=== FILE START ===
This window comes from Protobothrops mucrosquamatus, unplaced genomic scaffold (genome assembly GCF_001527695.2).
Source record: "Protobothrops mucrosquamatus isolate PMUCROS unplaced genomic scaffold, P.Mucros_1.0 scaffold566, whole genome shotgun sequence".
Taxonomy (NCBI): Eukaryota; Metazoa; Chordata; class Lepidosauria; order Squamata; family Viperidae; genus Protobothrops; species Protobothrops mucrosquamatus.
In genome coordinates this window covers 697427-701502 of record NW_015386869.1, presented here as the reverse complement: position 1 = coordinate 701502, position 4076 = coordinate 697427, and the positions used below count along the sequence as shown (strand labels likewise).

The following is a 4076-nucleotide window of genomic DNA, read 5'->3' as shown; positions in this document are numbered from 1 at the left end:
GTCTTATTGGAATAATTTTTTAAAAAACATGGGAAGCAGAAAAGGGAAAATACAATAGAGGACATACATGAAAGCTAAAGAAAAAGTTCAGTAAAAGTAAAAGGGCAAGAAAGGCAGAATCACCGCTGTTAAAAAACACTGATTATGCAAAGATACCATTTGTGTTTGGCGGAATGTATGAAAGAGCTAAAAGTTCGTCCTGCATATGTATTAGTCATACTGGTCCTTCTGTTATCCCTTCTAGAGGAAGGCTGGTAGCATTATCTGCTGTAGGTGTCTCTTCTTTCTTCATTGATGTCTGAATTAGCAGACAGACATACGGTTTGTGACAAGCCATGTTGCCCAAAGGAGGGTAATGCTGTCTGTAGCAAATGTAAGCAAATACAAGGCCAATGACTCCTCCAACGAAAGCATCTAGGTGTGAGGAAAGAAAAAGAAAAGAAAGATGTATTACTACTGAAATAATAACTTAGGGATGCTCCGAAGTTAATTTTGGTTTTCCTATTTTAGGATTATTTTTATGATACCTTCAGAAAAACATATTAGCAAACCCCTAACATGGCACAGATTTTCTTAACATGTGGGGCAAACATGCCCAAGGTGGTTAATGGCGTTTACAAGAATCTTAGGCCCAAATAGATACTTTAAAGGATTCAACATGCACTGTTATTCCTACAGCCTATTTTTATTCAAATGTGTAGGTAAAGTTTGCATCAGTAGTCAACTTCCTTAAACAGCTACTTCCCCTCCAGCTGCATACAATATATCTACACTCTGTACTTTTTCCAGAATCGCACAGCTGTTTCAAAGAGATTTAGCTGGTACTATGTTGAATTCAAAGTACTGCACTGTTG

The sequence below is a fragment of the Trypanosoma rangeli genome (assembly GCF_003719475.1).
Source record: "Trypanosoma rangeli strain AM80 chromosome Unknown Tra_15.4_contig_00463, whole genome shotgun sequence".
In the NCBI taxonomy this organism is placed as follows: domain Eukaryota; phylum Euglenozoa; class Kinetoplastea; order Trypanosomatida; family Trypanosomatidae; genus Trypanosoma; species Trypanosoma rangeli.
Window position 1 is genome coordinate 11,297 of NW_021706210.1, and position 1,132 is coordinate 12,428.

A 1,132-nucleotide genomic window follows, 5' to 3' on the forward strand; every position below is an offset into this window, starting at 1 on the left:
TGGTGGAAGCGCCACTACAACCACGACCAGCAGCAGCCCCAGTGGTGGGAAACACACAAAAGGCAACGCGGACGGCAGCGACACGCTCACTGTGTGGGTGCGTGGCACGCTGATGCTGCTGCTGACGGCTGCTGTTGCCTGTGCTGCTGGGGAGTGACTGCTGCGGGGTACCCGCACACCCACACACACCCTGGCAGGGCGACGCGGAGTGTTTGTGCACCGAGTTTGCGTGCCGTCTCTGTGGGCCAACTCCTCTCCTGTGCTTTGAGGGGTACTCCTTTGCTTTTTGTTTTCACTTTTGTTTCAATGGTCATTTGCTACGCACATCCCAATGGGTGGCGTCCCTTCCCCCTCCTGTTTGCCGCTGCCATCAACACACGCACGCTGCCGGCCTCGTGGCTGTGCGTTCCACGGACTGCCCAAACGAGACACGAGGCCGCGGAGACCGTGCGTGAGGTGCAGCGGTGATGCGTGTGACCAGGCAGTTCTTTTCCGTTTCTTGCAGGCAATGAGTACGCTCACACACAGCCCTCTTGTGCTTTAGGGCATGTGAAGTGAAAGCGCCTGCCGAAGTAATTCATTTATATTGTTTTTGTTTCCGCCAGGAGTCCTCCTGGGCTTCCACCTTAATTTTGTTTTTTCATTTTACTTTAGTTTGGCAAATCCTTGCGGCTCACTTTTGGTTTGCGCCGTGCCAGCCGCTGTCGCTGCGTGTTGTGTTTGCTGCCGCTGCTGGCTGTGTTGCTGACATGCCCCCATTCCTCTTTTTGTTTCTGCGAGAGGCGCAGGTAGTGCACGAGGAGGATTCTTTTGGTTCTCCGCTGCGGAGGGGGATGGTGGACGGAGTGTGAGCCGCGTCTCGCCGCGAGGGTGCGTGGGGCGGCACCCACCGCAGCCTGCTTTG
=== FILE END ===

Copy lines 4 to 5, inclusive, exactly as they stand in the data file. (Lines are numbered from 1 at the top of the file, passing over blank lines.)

In genome coordinates this window covers 697427-701502 of record NW_015386869.1, presented here as the reverse complement: position 1 = coordinate 701502, position 4076 = coordinate 697427, and the positions used below count along the sequence as shown (strand labels likewise).

The following is a 4076-nucleotide window of genomic DNA, read 5'->3' as shown; positions in this document are numbered from 1 at the left end: